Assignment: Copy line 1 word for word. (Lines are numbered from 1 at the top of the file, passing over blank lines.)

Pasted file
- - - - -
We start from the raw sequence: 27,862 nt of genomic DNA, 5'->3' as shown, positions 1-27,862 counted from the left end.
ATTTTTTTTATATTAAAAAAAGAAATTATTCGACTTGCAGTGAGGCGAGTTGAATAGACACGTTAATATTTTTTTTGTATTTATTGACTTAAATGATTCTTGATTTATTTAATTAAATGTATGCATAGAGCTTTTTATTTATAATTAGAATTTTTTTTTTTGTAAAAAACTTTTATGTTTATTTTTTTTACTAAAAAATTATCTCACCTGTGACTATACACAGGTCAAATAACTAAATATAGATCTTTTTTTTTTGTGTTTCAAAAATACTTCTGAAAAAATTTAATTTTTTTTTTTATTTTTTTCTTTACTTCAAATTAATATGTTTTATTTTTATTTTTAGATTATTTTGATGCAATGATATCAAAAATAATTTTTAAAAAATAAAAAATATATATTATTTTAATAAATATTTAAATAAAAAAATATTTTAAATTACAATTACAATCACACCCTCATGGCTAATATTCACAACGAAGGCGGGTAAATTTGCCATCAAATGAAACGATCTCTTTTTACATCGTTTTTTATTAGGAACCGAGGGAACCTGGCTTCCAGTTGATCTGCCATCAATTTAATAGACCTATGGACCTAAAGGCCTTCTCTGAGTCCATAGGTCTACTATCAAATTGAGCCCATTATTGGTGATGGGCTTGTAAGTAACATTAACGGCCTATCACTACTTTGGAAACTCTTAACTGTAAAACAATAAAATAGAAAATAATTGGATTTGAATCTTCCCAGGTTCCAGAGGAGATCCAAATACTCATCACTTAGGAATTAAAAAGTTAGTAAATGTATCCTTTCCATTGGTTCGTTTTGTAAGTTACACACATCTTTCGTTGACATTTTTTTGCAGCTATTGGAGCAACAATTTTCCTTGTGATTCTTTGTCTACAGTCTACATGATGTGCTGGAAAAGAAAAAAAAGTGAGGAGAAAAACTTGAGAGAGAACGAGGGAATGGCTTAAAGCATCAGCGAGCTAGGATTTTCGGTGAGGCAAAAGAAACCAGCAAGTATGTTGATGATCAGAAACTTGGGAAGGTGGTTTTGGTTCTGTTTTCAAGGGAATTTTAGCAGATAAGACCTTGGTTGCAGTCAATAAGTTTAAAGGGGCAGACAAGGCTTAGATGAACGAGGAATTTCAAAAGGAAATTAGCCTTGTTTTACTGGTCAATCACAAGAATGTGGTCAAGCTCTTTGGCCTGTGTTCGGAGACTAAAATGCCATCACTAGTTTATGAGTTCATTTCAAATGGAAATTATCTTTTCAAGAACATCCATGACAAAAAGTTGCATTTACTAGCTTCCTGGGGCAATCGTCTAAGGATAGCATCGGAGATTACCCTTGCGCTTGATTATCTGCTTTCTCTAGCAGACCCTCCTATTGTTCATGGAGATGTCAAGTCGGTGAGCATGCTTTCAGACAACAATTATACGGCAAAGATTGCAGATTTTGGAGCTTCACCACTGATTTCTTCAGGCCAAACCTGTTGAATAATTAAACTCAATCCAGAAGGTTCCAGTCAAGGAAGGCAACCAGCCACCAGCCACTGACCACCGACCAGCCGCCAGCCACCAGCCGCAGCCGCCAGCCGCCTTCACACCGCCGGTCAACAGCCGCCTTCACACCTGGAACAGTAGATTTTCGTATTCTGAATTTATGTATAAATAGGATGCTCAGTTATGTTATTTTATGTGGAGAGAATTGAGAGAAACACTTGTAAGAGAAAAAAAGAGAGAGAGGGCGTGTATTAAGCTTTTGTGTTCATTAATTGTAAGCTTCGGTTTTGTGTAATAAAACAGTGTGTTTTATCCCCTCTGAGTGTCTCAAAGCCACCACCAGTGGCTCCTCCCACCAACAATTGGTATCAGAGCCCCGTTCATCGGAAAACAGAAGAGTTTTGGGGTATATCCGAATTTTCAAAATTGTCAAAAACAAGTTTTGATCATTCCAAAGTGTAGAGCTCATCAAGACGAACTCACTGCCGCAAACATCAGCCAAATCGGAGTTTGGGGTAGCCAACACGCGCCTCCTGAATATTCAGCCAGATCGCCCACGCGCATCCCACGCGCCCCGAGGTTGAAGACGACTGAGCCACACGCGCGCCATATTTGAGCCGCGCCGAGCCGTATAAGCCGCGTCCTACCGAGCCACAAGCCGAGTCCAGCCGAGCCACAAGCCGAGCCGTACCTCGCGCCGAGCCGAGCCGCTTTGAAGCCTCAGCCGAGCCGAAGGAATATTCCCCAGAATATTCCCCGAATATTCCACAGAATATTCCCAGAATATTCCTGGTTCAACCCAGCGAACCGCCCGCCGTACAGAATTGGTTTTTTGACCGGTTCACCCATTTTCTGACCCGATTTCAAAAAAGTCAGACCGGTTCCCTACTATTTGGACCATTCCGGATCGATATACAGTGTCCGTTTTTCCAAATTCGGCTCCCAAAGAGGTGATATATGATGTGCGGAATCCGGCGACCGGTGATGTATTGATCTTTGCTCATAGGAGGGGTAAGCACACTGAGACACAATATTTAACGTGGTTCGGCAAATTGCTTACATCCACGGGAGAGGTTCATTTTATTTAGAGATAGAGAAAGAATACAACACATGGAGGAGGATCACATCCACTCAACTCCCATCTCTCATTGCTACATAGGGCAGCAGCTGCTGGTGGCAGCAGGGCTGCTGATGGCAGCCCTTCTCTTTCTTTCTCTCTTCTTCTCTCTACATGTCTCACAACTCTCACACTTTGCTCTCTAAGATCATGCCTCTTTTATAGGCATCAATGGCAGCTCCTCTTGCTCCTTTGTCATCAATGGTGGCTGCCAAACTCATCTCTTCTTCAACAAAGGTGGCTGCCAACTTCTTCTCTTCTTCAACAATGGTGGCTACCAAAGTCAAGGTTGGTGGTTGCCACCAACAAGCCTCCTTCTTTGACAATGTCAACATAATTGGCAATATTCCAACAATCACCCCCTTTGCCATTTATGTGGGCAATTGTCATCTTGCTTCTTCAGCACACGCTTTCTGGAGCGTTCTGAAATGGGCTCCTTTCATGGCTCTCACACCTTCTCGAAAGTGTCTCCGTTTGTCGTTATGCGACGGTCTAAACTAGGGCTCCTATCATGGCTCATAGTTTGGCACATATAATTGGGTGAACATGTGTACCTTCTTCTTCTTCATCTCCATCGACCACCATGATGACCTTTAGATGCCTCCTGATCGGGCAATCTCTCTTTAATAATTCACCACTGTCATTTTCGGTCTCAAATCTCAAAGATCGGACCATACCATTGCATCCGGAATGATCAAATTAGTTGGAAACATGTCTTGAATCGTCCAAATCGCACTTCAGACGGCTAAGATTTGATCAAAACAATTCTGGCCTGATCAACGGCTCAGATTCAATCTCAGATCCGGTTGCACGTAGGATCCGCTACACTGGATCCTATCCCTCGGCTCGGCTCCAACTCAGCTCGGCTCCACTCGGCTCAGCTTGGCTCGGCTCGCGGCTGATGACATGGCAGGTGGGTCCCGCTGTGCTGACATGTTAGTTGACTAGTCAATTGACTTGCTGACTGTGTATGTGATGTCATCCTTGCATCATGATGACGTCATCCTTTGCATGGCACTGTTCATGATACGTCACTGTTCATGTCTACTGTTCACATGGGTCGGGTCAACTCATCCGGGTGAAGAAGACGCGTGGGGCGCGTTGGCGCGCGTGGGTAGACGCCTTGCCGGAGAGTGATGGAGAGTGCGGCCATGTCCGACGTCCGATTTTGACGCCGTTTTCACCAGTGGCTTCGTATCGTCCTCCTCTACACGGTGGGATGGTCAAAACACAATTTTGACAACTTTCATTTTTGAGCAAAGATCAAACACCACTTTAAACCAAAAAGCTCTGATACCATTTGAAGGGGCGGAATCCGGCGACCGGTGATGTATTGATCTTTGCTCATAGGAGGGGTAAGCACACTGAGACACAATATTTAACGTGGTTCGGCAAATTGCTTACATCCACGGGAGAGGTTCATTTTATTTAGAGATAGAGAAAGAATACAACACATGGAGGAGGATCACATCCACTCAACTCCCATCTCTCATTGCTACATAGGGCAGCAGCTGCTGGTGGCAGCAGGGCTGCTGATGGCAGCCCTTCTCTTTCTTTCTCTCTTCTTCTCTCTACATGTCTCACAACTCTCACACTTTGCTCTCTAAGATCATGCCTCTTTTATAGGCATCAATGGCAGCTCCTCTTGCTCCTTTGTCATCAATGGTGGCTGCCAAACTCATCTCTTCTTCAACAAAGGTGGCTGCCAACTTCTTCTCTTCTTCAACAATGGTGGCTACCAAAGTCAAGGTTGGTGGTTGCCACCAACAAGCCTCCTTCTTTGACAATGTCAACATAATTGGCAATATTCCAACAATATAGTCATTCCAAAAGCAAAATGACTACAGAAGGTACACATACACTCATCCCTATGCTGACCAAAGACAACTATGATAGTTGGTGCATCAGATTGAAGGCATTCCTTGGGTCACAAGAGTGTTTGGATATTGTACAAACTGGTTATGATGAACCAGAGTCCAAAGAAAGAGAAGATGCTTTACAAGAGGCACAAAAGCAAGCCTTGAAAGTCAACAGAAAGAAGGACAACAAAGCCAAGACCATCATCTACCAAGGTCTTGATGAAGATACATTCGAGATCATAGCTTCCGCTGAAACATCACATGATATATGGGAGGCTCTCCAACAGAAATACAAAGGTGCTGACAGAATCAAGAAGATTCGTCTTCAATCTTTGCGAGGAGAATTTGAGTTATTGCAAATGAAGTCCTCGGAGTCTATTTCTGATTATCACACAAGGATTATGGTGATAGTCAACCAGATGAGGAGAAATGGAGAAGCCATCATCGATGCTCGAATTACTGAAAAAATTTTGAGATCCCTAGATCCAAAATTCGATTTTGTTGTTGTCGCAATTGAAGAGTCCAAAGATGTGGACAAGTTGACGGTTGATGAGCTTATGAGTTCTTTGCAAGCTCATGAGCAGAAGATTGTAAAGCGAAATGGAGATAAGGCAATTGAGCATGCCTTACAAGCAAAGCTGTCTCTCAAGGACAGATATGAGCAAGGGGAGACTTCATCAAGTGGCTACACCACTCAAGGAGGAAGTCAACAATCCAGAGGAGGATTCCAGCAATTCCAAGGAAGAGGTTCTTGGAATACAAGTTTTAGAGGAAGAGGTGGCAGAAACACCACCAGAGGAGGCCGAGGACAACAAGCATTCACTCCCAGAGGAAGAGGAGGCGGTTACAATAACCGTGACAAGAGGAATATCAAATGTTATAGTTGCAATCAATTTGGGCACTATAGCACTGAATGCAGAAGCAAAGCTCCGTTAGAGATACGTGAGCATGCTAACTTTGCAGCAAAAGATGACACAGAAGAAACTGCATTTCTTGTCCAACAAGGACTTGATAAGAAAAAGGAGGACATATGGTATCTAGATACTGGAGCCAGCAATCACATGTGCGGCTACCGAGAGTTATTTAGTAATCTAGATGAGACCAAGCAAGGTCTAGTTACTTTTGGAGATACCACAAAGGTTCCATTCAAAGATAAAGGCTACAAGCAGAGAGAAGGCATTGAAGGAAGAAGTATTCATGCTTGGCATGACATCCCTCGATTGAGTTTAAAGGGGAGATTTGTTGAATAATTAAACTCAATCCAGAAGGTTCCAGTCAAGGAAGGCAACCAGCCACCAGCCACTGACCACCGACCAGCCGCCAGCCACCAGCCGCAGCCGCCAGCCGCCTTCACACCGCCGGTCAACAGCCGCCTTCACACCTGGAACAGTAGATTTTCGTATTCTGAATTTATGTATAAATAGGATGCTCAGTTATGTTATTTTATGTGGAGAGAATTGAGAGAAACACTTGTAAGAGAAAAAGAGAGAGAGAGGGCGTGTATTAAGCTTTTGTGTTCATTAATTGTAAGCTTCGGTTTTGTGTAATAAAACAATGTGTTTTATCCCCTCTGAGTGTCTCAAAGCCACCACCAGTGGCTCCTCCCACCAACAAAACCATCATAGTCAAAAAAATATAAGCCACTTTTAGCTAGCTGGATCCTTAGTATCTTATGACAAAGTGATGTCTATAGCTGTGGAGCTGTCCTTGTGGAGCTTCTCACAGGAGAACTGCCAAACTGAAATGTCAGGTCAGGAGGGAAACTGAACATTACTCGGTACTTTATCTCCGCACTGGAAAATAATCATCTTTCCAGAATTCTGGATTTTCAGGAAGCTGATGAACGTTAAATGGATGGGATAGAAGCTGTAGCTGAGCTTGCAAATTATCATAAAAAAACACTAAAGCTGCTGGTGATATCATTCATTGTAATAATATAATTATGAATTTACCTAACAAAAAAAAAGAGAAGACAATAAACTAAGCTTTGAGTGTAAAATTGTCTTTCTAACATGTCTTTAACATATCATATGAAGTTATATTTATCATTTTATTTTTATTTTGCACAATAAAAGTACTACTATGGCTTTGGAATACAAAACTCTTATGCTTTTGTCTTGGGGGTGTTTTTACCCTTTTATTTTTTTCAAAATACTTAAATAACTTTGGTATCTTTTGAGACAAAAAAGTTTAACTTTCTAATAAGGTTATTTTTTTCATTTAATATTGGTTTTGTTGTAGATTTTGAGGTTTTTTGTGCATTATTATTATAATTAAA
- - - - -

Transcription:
We start from the raw sequence: 27,862 nt of genomic DNA, 5'->3' as shown, positions 1-27,862 counted from the left end.